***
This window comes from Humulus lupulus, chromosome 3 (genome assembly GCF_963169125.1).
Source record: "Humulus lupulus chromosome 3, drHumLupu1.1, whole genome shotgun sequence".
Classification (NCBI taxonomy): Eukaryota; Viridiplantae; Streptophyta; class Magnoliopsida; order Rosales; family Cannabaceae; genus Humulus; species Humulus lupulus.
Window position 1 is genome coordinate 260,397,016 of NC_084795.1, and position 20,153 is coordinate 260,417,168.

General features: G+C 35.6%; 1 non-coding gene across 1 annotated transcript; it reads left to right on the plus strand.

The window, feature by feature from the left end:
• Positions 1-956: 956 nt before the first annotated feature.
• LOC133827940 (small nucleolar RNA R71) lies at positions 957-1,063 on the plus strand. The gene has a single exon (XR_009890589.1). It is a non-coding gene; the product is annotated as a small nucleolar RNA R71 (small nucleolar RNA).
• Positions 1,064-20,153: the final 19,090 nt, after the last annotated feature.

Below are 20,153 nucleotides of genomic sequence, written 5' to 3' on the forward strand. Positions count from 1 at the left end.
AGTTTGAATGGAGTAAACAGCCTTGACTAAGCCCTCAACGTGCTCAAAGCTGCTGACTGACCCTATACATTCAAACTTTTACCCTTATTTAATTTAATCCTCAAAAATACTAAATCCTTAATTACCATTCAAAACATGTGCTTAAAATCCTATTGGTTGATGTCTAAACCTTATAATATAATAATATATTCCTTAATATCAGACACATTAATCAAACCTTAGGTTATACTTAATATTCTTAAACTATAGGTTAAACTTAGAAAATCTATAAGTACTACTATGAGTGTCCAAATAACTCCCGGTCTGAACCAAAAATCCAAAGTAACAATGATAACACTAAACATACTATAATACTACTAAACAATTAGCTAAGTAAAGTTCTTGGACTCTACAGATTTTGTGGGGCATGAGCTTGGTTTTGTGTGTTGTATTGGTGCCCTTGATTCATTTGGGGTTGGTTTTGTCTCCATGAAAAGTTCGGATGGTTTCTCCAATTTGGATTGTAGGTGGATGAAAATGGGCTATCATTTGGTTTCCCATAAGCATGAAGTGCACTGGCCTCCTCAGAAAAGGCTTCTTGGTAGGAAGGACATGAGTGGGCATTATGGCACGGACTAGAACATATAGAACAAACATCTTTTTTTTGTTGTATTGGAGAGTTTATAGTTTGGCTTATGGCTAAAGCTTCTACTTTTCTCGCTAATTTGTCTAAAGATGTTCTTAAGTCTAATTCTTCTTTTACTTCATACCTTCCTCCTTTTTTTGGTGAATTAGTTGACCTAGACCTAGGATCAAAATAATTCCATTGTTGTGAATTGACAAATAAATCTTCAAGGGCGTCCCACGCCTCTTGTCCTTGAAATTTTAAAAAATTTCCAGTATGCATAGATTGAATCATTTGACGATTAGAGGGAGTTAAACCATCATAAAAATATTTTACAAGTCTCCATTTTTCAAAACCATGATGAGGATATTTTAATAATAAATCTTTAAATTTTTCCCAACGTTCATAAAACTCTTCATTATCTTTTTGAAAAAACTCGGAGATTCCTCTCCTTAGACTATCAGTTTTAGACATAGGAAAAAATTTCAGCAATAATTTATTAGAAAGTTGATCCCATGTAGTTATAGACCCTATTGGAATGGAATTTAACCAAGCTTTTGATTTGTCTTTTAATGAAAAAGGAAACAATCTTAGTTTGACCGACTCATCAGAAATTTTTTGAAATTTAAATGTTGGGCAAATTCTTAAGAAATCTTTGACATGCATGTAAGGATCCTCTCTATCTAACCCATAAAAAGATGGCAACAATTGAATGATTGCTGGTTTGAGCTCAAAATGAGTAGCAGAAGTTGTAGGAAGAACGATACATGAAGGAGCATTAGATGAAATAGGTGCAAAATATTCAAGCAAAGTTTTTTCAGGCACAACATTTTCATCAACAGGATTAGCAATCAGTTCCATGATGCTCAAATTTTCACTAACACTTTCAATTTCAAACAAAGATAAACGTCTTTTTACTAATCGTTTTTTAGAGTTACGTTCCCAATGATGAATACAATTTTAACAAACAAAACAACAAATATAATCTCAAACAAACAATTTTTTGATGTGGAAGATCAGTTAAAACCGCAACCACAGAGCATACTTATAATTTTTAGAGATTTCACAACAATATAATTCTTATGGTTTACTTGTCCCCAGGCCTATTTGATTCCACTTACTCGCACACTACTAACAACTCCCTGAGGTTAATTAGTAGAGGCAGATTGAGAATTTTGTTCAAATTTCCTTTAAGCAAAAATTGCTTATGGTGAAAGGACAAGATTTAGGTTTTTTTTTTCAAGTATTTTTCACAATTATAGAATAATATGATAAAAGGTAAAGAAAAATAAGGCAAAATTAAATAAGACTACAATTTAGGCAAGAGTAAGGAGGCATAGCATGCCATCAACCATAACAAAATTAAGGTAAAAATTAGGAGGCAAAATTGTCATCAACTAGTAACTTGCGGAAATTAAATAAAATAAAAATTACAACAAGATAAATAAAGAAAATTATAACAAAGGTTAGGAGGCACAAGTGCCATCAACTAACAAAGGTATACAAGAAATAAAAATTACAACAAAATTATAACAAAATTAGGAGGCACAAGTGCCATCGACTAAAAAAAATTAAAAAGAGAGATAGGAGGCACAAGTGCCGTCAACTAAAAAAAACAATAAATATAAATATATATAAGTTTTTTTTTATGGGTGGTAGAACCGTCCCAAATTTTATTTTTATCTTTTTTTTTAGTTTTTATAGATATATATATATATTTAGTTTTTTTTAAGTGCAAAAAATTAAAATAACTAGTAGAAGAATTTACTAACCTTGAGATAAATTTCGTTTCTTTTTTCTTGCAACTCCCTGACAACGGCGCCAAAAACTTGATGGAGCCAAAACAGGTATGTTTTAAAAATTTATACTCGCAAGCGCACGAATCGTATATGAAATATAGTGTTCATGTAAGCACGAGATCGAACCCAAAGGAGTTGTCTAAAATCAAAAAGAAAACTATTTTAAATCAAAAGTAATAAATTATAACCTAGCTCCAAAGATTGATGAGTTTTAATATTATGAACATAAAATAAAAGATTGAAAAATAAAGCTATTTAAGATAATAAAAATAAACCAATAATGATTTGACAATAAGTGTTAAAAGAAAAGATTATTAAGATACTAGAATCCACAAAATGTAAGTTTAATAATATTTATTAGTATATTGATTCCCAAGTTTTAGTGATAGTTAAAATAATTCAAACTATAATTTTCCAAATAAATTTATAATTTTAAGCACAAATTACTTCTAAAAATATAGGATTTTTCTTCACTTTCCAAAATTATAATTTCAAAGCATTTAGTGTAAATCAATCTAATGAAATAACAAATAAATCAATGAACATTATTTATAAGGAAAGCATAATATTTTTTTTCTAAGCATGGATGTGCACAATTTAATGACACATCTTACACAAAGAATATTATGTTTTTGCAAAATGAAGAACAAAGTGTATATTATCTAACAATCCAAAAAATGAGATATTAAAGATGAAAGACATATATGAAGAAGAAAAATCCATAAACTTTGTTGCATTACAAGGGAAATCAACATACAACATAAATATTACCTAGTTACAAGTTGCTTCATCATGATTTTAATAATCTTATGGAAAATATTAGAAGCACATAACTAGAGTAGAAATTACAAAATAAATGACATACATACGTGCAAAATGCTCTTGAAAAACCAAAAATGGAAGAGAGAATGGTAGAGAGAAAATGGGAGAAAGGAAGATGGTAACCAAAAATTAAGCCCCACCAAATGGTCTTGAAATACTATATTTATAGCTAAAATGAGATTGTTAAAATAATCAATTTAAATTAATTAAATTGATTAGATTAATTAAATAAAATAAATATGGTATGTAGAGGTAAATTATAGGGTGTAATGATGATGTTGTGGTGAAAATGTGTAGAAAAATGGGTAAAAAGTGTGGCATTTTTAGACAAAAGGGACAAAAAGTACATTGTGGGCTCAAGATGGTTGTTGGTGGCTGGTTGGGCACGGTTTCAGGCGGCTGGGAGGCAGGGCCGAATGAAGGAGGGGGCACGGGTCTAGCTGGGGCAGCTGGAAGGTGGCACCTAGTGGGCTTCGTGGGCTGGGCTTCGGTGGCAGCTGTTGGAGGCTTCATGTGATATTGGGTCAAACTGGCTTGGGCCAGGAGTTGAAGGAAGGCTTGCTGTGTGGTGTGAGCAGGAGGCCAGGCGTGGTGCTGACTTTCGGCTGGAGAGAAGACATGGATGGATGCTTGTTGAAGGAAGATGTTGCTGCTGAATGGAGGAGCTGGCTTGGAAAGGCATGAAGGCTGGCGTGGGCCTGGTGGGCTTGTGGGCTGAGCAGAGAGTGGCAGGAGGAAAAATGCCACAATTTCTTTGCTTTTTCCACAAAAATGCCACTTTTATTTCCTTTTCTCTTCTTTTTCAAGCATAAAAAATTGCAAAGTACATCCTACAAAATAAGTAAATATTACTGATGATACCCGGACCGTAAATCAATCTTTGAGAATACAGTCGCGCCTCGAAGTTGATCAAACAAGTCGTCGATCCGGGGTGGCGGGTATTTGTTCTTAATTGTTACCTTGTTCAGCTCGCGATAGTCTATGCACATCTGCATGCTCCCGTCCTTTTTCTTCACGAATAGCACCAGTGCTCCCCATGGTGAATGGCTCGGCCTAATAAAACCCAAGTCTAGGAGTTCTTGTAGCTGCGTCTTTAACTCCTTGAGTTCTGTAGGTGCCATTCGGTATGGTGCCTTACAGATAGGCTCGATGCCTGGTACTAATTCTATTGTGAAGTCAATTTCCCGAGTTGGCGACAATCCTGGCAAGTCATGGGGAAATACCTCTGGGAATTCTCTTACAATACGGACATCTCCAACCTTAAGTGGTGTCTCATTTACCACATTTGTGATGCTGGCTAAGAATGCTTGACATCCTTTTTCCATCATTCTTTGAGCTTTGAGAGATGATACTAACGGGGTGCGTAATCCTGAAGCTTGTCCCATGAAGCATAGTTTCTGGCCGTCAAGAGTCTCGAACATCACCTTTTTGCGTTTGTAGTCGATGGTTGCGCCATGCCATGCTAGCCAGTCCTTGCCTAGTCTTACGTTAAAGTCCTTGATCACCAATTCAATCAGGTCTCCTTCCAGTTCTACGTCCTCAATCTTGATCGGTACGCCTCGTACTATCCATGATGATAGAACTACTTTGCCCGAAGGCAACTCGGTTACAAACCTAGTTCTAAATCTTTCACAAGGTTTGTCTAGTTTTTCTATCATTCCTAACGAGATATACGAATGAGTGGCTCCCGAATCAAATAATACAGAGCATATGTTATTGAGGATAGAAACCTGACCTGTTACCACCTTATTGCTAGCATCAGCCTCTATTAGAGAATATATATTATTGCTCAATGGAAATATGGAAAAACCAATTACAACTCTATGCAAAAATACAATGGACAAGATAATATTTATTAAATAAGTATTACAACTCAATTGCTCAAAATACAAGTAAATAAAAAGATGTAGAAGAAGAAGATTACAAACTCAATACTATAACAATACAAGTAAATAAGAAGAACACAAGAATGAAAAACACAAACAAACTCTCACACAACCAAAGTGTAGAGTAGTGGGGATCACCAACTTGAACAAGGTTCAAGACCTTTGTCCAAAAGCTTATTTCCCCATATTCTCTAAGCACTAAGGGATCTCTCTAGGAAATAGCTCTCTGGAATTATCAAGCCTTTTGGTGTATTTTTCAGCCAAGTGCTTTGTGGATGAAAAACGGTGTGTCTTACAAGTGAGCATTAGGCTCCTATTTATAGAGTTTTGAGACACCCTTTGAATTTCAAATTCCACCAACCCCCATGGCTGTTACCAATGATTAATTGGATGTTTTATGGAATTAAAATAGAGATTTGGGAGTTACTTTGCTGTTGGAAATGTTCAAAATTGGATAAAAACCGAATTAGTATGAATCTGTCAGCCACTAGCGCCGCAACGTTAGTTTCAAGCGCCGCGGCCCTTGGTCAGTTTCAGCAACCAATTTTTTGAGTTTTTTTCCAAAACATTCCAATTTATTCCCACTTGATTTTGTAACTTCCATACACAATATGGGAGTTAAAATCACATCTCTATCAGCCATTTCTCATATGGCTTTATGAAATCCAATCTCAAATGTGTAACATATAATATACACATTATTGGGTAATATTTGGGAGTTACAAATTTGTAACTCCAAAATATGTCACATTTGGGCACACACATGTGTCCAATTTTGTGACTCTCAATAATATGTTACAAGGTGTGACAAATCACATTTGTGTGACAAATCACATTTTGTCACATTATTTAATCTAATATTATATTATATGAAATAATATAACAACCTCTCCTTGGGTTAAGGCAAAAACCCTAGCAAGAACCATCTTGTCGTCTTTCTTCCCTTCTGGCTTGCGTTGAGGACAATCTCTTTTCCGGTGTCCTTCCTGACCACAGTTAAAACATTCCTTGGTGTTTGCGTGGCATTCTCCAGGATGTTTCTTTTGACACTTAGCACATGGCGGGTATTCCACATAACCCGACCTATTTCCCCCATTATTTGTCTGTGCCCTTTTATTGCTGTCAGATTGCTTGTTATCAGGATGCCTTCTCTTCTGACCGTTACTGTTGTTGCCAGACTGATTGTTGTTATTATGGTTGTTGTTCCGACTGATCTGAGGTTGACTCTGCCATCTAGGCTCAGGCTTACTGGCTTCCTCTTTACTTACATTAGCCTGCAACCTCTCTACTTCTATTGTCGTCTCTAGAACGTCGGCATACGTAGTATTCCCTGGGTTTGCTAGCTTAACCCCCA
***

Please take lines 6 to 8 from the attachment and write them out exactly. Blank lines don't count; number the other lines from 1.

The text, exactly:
The window, feature by feature from the left end:
• Positions 1-956: 956 nt before the first annotated feature.
• LOC133827940 (small nucleolar RNA R71) lies at positions 957-1,063 on the plus strand. The gene has a single exon (XR_009890589.1). It is a non-coding gene; the product is annotated as a small nucleolar RNA R71 (small nucleolar RNA).